Robinson-Earl is an interesting case. Barely a stretch forward at Villanova, he took 47.0% of his shots from behind the arc as a second-round rookie. Robinson-Earl made 35.2% of his threes, which is pretty solid at this stage and a very positive launch pad for his future.

Bazley has not arrived as a consistent shot-maker since going No. 23 overall in the 2019 NBA Draft. He brings value on the defensive end, but has poor shooting splits no matter the context. About 44% of Bazley's shots came at the rim (83rd percentile, per Cleaning the Glass), but he made them at just a 58% rate (20th percentile).

And now, in addition to that quartet, OKC has three new lottery picks to add to the mix. Holmgren and Williams, in particular, could help space the floor right away.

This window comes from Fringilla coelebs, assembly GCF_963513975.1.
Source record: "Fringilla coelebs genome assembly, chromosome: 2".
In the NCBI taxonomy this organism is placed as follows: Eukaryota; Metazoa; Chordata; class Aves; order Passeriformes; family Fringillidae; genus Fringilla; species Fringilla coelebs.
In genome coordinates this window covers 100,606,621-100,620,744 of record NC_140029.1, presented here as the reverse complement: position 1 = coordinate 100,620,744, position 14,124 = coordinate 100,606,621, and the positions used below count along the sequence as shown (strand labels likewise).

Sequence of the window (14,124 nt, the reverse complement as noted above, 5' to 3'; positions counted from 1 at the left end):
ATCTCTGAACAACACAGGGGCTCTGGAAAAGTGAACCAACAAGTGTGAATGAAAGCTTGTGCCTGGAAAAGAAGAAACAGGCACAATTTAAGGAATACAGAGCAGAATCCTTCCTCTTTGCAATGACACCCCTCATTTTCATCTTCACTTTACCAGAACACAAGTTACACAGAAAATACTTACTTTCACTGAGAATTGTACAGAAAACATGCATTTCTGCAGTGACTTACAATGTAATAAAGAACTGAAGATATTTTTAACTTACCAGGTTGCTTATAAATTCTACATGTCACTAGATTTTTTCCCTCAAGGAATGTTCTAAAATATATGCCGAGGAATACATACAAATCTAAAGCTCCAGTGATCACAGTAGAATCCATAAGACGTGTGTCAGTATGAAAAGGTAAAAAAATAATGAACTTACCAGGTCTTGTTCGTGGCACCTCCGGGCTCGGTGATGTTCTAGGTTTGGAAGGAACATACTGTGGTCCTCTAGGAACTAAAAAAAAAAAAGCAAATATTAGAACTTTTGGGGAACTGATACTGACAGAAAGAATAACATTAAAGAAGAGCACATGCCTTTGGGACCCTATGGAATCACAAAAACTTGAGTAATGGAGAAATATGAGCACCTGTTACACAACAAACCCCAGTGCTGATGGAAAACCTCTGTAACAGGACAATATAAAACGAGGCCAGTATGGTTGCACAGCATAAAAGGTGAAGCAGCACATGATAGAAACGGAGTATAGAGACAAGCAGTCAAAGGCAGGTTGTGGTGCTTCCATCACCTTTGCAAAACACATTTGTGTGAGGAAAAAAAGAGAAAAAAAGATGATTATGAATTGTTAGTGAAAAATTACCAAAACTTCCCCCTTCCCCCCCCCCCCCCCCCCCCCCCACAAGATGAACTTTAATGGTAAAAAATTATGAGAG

Holmgren balled out at his two Summer League showcases in Salt Lake City and Las Vegas. We saw a bit of him in pick-and-pop-type actions, and he seemed undeterred in freeing himself from the screen defender and setting himself quickly to shoot. Holmgren has been an elite perimeter shooter and rim-finisher since high school; expect that to translate very quickly to the NBA. Imagine defenses having to constantly monitor Holmgren's space on the court when he's also in an action with Gilgeous-Alexander.

Williams has been billed for his versatility as a playmaking option, and he also spaced the floor well at Santa Clara. The 6-foot-6 wing made 20 of 41 catch-and-shoot looks as a junior, per InStat Scouting. He knows how to subtly shift into passing lanes and confidently rise up with consistency. Even before discussing Williams' on-ball skills, he at least has a stable floor as a relocating wing who can be another outlet for SGA, Giddey, Mann and others.